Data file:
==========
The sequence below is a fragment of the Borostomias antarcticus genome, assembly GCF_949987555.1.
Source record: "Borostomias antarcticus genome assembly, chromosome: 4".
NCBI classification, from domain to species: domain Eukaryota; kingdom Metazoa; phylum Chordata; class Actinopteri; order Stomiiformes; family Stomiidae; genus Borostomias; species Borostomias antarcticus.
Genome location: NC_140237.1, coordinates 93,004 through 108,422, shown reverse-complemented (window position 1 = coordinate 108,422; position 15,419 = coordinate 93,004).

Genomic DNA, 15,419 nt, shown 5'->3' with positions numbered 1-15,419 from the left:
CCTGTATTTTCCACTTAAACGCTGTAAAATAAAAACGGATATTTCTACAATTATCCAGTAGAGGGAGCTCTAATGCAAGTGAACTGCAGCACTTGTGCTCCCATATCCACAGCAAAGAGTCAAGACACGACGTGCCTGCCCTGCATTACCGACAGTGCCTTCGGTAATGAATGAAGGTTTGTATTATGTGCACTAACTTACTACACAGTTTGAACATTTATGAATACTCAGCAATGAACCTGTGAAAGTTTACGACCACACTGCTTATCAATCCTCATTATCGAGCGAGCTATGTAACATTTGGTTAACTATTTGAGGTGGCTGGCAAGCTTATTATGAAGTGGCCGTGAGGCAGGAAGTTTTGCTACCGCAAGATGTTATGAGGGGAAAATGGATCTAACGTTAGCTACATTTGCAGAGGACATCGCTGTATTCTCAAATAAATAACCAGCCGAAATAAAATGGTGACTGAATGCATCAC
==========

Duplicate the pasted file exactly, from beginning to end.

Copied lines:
The sequence below is a fragment of the Borostomias antarcticus genome, assembly GCF_949987555.1.
Source record: "Borostomias antarcticus genome assembly, chromosome: 4".
NCBI classification, from domain to species: domain Eukaryota; kingdom Metazoa; phylum Chordata; class Actinopteri; order Stomiiformes; family Stomiidae; genus Borostomias; species Borostomias antarcticus.
Genome location: NC_140237.1, coordinates 93,004 through 108,422, shown reverse-complemented (window position 1 = coordinate 108,422; position 15,419 = coordinate 93,004).

Genomic DNA, 15,419 nt, shown 5'->3' with positions numbered 1-15,419 from the left:
CCTGTATTTTCCACTTAAACGCTGTAAAATAAAAACGGATATTTCTACAATTATCCAGTAGAGGGAGCTCTAATGCAAGTGAACTGCAGCACTTGTGCTCCCATATCCACAGCAAAGAGTCAAGACACGACGTGCCTGCCCTGCATTACCGACAGTGCCTTCGGTAATGAATGAAGGTTTGTATTATGTGCACTAACTTACTACACAGTTTGAACATTTATGAATACTCAGCAATGAACCTGTGAAAGTTTACGACCACACTGCTTATCAATCCTCATTATCGAGCGAGCTATGTAACATTTGGTTAACTATTTGAGGTGGCTGGCAAGCTTATTATGAAGTGGCCGTGAGGCAGGAAGTTTTGCTACCGCAAGATGTTATGAGGGGAAAATGGATCTAACGTTAGCTACATTTGCAGAGGACATCGCTGTATTCTCAAATAAATAACCAGCCGAAATAAAATGGTGACTGAATGCATCAC